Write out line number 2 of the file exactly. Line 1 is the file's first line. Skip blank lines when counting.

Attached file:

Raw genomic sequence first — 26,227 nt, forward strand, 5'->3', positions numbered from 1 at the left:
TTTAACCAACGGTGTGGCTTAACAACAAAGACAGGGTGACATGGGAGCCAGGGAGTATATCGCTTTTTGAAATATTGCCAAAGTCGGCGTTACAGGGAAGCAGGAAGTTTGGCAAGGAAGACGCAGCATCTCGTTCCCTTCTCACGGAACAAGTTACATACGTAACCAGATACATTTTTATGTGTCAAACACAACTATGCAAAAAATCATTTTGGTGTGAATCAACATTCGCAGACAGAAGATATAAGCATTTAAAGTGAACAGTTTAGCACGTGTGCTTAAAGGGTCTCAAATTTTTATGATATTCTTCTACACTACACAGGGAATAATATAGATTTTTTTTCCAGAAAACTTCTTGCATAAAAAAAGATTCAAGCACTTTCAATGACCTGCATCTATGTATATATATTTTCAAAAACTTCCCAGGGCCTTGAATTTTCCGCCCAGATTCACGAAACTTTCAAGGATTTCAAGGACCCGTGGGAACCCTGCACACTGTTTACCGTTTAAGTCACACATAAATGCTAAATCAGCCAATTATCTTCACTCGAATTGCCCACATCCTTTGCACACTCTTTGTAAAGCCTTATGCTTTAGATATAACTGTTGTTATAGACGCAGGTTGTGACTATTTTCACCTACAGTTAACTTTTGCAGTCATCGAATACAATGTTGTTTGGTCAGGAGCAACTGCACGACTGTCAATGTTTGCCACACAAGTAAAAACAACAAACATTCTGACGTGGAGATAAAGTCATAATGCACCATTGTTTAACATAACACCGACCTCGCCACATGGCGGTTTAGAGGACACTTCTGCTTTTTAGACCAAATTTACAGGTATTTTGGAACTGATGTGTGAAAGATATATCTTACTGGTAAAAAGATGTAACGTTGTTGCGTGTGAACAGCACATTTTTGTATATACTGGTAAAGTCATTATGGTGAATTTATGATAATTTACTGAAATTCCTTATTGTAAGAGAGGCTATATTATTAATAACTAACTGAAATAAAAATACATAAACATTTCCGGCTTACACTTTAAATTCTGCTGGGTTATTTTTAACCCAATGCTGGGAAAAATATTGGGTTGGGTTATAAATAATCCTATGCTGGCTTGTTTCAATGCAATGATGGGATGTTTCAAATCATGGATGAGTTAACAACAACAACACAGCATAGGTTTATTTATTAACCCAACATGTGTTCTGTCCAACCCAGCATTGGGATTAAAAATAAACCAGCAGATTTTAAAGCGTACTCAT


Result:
TTTAACCAACGGTGTGGCTTAACAACAAAGACAGGGTGACATGGGAGCCAGGGAGTATATCGCTTTTTGAAATATTGCCAAAGTCGGCGTTACAGGGAAGCAGGAAGTTTGGCAAGGAAGACGCAGCATCTCGTTCCCTTCTCACGGAACAAGTTACATACGTAACCAGATACATTTTTATGTGTCAAACACAACTATGCAAAAAATCATTTTGGTGTGAATCAACATTCGCAGACAGAAGATATAAGCATTTAAAGTGAACAGTTTAGCACGTGTGCTTAAAGGGTCTCAAATTTTTATGATATTCTTCTACACTACACAGGGAATAATATAGATTTTTTTTCCAGAAAACTTCTTGCATAAAAAAAGATTCAAGCACTTTCAATGACCTGCATCTATGTATATATATTTTCAAAAACTTCCCAGGGCCTTGAATTTTCCGCCCAGATTCACGAAACTTTCAAGGATTTCAAGGACCCGTGGGAACCCTGCACACTGTTTACCGTTTAAGTCACACATAAATGCTAAATCAGCCAATTATCTTCACTCGAATTGCCCACATCCTTTGCACACTCTTTGTAAAGCCTTATGCTTTAGATATAACTGTTGTTATAGACGCAGGTTGTGACTATTTTCACCTACAGTTAACTTTTGCAGTCATCGAATACAATGTTGTTTGGTCAGGAGCAACTGCACGACTGTCAATGTTTGCCACACAAGTAAAAACAACAAACATTCTGACGTGGAGATAAAGTCATAATGCACCATTGTTTAACATAACACCGACCTCGCCACATGGCGGTTTAGAGGACACTTCTGCTTTTTAGACCAAATTTACAGGTATTTTGGAACTGATGTGTGAAAGATATATCTTACTGGTAAAAAGATGTAACGTTGTTGCGTGTGAACAGCACATTTTTGTATATACTGGTAAAGTCATTATGGTGAATTTATGATAATTTACTGAAATTCCTTATTGTAAGAGAGGCTATATTATTAATAACTAACTGAAATAAAAATACATAAACATTTCCGGCTTACACTTTAAATTCTGCTGGGTTATTTTTAACCCAATGCTGGGAAAAATATTGGGTTGGGTTATAAATAATCCTATGCTGGCTTGTTTCAATGCAATGATGGGATGTTTCAAATCATGGATGAGTTAACAACAACAACACAGCATAGGTTTATTTATTAACCCAACATGTGTTCTGTCCAACCCAGCATTGGGATTAAAAATAAACCAGCAGATTTTAAAGCGTACTCAT